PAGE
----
Provides structural information about crystalline phases to determine the composition of an unknown sample or confirm its presence

X-ray diffraction (XRD), which provides structural information about crystalline phases, occurs when an incident beam of monochromatic X-rays is scattered by the ordered structure of a crystalline phase. This scattering produces a pattern that is characteristic of the arrangement and identity of the atoms in the structure.

Our specialized team of senior scientists, chemists and analysts in Allentown can use XRD to determine the composition of your sample or confirm that a specific compound is found, whether it is present as a powder, film, flat specimen, or dispersed particle in a liquid matrix. In many instances, an unknown residue or precipitate can be characterized in part using XRD with complementary information from an elemental analytical technique (such as X-ray fluorescence).

For example, corrosion on the surface of a steel pipe may be due to exposure to corrosive agents in a process stream or environment. While an elemental analysis would identify Fe as the major element present in the corrosion residue, it cannot distinguish between Fe containing compounds such as Fe2O3, Fe3O4, FeOOH, FeCO3, etc. that could suggest a source of corrosion. XRD can easily distinguish between these compounds as well as between polymorphs of these compounds such as the three different crystalline forms of FeOOH that could occur depending on exposure conditions.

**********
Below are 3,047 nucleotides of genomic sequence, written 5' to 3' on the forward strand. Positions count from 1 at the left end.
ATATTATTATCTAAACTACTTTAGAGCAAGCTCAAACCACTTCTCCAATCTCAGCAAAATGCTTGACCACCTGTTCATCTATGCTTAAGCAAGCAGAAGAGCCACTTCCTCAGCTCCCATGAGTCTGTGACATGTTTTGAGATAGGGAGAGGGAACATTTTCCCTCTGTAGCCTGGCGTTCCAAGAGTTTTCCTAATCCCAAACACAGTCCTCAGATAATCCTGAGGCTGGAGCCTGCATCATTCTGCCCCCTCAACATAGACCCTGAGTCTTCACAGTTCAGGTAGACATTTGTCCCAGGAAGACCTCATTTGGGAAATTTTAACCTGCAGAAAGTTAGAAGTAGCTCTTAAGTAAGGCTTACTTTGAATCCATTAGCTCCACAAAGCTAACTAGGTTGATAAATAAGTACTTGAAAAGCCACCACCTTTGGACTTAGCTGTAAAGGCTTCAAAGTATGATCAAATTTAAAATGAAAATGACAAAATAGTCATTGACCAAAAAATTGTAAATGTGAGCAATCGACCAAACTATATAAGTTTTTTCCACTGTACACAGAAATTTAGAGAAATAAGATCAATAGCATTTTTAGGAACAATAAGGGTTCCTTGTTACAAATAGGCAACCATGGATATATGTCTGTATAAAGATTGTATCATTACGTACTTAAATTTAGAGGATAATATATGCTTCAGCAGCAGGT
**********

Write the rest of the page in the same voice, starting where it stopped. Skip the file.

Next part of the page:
Our skilled Allentown staff can also use XRD to:

  • Distinguish between polymorphs of the same compound: Polymorphs have the same chemical composition, but different arrangements of atoms that can result in significantly different properties such as the rutile and anatase forms of TiO2, which have different optical properties when used as pigments or coatings. The ability of XRD to distinguish between polymorphs of compounds finds particular use in stability studies of pharmaceuticals.
  • Estimate the concentrations of crystalline compounds in a sample: The crystal structures of identified compounds in a sample can be used in a model that captures all aspects of the XRD analysis to simulate a diffraction pattern than can then be compared to the observed XRD data.
  • Examine how a sample changes during heating by doing temperature controlled XRD experiments: Thermal events that are observed via thermal analysis can be probed by performing XRD analysis at a lower temperature than the onset of the event and after holding at the temperature at which the event occurs.

With Intertek as your Total Quality Assurance partner, we can meet all your XRD analysis needs.

Contact Intertek